Constipation & Diarrhea: Causes and Remedies

Dr. Elson Haas
written by
Dr. Elson Haas

Sep 10, 2016

Causes & Remedies for Common Digestive Problems –  cont.

Part III – Constipation & Diarrhea

This is the concluding part of a brief three-part overview of how to deal with some common intestinal symptoms and dysfunctions. I also provide some simple home remedies that may help to correct these digestive problems. Fortunately, many health concerns improve in time with your body’s own natural healing powers, or with the use of natural remedies, but these are not intended to be long-term solutions. If you don’t see improvement within two or three weeks, be sure to call your doctor. If your problem worsens, call the doctor immediately, and be seen and tested as appropriate.

Constipation

Causes: These include lack of fluids and fiber in the diet, overeating, stress, low function of the thyroid, excess alcohol or caffeine (which can cause a laxative dependency), yeast overgrowth, and other bad bugs. Constipation involves slowing of the peristaltic activity of the intestines and/or loss of tone in the abdominal muscles, resulting in sluggish bowel function.

Remedies: Chew your food well. Drink 6 to 8 glasses of water (ideally between meals), lemon water, or herbal tea. Get enough exercise. Eat more salads, vegetables, and fruits. If you suspect yeast, parasites or microbes, emphasize vegetables rather than fruit, due to the natural sweetness of the fruit, which can encourage yeast or bacterial overgrowth.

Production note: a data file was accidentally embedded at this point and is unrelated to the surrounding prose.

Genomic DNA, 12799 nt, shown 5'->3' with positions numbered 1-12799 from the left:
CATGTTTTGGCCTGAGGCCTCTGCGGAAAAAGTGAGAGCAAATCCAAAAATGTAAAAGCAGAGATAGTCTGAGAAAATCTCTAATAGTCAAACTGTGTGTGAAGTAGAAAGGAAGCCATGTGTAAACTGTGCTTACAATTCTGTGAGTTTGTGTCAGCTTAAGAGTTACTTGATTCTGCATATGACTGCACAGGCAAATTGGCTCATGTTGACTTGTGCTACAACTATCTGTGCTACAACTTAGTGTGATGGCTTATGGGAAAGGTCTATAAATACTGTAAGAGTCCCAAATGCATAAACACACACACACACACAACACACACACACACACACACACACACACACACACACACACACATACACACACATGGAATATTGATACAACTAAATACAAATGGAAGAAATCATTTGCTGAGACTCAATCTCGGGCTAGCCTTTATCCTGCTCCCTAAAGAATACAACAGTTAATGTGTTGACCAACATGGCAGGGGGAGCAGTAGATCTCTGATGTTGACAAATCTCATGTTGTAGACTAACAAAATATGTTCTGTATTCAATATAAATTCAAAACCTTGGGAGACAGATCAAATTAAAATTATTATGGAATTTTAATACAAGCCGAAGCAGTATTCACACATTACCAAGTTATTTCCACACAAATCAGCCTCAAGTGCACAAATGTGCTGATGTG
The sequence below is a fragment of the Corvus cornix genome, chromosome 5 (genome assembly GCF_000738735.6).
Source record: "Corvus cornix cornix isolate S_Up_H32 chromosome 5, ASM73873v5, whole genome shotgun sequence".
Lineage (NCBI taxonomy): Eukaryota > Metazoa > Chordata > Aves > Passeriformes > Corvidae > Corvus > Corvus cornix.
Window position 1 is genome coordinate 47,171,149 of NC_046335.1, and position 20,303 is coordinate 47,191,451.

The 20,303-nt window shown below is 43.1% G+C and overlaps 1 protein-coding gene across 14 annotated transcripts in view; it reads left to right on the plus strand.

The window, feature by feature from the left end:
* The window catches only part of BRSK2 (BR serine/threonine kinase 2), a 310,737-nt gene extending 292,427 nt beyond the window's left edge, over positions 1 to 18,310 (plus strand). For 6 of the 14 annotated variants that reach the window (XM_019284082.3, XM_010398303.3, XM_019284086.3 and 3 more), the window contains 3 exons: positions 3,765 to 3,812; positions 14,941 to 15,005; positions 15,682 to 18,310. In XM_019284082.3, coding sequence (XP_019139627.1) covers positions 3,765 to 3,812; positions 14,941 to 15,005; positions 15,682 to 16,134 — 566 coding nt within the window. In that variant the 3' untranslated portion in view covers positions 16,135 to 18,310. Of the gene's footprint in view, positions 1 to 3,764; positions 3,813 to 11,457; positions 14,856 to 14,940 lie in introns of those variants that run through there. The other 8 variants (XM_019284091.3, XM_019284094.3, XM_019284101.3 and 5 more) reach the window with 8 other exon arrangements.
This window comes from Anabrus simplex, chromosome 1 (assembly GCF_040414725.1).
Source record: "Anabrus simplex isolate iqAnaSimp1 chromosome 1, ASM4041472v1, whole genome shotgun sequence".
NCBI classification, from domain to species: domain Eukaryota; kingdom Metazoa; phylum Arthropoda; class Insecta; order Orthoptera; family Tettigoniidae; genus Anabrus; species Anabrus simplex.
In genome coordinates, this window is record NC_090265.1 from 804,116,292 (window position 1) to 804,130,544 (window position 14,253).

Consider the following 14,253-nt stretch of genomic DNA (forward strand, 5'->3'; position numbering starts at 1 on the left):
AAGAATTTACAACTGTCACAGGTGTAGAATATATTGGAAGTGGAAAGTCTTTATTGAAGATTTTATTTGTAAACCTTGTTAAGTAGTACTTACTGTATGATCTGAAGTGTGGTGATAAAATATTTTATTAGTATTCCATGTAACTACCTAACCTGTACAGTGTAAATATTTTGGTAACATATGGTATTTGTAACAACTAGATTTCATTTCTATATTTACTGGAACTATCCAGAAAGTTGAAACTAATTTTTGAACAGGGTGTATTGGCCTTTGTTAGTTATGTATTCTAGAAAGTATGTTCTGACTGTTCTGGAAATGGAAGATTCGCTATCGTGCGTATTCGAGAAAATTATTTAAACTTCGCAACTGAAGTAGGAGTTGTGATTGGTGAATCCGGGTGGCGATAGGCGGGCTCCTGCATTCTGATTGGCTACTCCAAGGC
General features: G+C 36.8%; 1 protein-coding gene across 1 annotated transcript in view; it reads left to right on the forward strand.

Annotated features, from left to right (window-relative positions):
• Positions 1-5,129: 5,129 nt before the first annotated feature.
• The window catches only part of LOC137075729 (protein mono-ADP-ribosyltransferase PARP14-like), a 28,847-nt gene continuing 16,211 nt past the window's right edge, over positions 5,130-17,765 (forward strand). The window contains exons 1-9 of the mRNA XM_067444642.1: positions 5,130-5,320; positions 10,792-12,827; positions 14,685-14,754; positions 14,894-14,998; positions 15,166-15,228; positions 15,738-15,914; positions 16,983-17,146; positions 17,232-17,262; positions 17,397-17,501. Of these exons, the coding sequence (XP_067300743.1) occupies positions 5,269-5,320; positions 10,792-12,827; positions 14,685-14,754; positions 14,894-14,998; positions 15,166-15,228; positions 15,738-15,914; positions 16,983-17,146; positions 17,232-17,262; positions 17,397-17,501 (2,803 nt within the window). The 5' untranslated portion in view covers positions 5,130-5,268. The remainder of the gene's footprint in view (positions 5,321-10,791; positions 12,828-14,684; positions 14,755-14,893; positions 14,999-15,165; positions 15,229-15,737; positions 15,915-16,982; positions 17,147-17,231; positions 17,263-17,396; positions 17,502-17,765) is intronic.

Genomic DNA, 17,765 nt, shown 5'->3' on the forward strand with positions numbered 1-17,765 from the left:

As supplements, you can add more fiber, such as psyllium seed husks, as well as ground flax seeds and flaxseed oil. A magnesium supplement and/or increased levels of vitamin C can help loosen the bowels. Probiotics may also help. On a temporary basis, you can use laxative herbal teas or capsules such as aloe vera, cascara sagrada, senna leaf, fennel seeds, or other herbs. However, these remedies are best started on a weekend when you can stay at home. Natural laxatives, such as cascara sagrada, can cause some cramping or an immediate need for a bowel movement at some undefined point after taking them. This can also occur with higher intake of magnesium.

Assessment: Constipation may seem routine to many, but it is a concern that can lead to major health problems. When the body doesn’t clear its waste materials on a regular basis, toxins can build up in the system. This common problem can often be corrected with diet, lifestyle changes, and natural remedies. However, if constipation continues, see your physician or a natural medicine practitioner to evaluate and treat the underlying cause(s).

 

Diarrhea